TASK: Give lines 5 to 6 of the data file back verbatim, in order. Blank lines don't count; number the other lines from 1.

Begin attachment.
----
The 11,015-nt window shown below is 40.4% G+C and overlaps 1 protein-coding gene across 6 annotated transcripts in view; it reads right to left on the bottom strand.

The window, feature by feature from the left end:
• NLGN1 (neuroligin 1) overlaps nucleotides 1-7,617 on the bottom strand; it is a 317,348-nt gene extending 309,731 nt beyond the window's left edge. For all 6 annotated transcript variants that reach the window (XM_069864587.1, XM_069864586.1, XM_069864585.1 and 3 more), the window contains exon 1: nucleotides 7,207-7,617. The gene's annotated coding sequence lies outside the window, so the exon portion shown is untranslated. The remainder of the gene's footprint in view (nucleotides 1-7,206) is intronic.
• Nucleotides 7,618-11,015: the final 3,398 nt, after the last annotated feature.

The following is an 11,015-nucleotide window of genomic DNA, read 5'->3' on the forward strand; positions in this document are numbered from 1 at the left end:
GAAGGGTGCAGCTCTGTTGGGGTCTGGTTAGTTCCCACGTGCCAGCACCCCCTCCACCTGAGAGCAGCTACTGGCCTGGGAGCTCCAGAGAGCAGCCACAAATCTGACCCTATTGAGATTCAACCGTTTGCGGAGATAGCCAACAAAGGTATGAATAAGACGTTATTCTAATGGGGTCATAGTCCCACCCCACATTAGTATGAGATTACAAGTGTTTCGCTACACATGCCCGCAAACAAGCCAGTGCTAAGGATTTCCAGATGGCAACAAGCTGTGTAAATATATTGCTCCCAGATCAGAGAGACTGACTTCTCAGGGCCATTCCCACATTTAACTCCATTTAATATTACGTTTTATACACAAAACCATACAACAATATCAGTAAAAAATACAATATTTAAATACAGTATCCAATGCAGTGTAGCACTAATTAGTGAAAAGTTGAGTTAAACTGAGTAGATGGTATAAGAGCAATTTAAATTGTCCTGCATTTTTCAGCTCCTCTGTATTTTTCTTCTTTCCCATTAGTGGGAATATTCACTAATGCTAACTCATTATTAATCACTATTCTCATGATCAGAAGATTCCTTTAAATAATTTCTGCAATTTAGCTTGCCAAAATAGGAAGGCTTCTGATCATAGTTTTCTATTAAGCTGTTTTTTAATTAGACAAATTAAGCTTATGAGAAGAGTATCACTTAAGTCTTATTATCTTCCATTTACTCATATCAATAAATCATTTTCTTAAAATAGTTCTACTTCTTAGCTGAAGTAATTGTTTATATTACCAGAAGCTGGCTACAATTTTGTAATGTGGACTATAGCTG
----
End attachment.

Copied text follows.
The following is an 11,015-nucleotide window of genomic DNA, read 5'->3' on the forward strand; positions in this document are numbered from 1 at the left end:
GAAGGGTGCAGCTCTGTTGGGGTCTGGTTAGTTCCCACGTGCCAGCACCCCCTCCACCTGAGAGCAGCTACTGGCCTGGGAGCTCCAGAGAGCAGCCACAAATCTGACCCTATTGAGATTCAACCGTTTGCGGAGATAGCCAACAAAGGTATGAATAAGACGTTATTCTAATGGGGTCATAGTCCCACCCCACATTAGTATGAGATTACAAGTGTTTCGCTACACATGCCCGCAAACAAGCCAGTGCTAAGGATTTCCAGATGGCAACAAGCTGTGTAAATATATTGCTCCCAGATCAGAGAGACTGACTTCTCAGGGCCATTCCCACATTTAACTCCATTTAATATTACGTTTTATACACAAAACCATACAACAATATCAGTAAAAAATACAATATTTAAATACAGTATCCAATGCAGTGTAGCACTAATTAGTGAAAAGTTGAGTTAAACTGAGTAGATGGTATAAGAGCAATTTAAATTGTCCTGCATTTTTCAGCTCCTCTGTATTTTTCTTCTTTCCCATTAGTGGGAATATTCACTAATGCTAACTCATTATTAATCACTATTCTCATGATCAGAAGATTCCTTTAAATAATTTCTGCAATTTAGCTTGCCAAAATAGGAAGGCTTCTGATCATAGTTTTCTATTAAGCTGTTTTTTAATTAGACAAATTAAGCTTATGAGAAGAGTATCACTTAAGTCTTATTATCTTCCATTTACTCATATCAATAAATCATTTTCTTAAAATAGTTCTACTTCTTAGCTGAAGTAATTGTTTATATTACCAGAAGCTGGCTACAATTTTGTAATGTGGACTATAGCTG